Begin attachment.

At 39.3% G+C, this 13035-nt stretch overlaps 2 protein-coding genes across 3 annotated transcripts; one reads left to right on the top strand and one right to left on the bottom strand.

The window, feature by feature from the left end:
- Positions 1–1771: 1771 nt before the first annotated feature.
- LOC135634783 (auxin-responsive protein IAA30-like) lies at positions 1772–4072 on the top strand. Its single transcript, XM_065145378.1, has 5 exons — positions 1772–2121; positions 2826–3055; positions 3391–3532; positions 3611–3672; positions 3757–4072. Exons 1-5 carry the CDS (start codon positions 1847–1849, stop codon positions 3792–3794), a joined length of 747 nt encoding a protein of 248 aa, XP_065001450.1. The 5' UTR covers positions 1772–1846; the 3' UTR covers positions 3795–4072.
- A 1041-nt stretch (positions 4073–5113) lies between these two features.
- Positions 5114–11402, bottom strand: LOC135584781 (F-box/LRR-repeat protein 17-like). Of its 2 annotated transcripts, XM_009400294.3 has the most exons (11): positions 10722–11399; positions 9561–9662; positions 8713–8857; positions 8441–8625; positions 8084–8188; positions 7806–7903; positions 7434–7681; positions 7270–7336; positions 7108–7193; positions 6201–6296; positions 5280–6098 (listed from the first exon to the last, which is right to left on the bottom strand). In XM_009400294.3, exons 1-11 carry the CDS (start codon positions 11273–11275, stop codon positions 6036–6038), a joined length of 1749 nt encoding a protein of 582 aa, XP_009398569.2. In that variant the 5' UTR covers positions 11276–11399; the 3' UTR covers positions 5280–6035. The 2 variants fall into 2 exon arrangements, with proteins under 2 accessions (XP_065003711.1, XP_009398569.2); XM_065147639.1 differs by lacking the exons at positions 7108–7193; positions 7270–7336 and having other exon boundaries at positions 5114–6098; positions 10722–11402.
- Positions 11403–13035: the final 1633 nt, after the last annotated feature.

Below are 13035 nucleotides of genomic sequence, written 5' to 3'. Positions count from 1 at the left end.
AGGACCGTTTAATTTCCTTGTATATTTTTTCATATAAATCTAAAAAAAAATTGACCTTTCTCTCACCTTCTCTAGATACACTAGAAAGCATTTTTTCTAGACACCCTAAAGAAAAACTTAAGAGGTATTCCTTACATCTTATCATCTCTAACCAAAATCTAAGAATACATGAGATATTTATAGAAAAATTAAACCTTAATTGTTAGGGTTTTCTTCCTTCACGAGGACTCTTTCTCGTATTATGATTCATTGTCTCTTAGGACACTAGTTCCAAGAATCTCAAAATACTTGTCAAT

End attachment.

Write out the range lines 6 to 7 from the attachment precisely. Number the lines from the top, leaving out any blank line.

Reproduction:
- Positions 5114–11402, bottom strand: LOC135584781 (F-box/LRR-repeat protein 17-like). Of its 2 annotated transcripts, XM_009400294.3 has the most exons (11): positions 10722–11399; positions 9561–9662; positions 8713–8857; positions 8441–8625; positions 8084–8188; positions 7806–7903; positions 7434–7681; positions 7270–7336; positions 7108–7193; positions 6201–6296; positions 5280–6098 (listed from the first exon to the last, which is right to left on the bottom strand). In XM_009400294.3, exons 1-11 carry the CDS (start codon positions 11273–11275, stop codon positions 6036–6038), a joined length of 1749 nt encoding a protein of 582 aa, XP_009398569.2. In that variant the 5' UTR covers positions 11276–11399; the 3' UTR covers positions 5280–6035. The 2 variants fall into 2 exon arrangements, with proteins under 2 accessions (XP_065003711.1, XP_009398569.2); XM_065147639.1 differs by lacking the exons at positions 7108–7193; positions 7270–7336 and having other exon boundaries at positions 5114–6098; positions 10722–11402.
- Positions 11403–13035: the final 1633 nt, after the last annotated feature.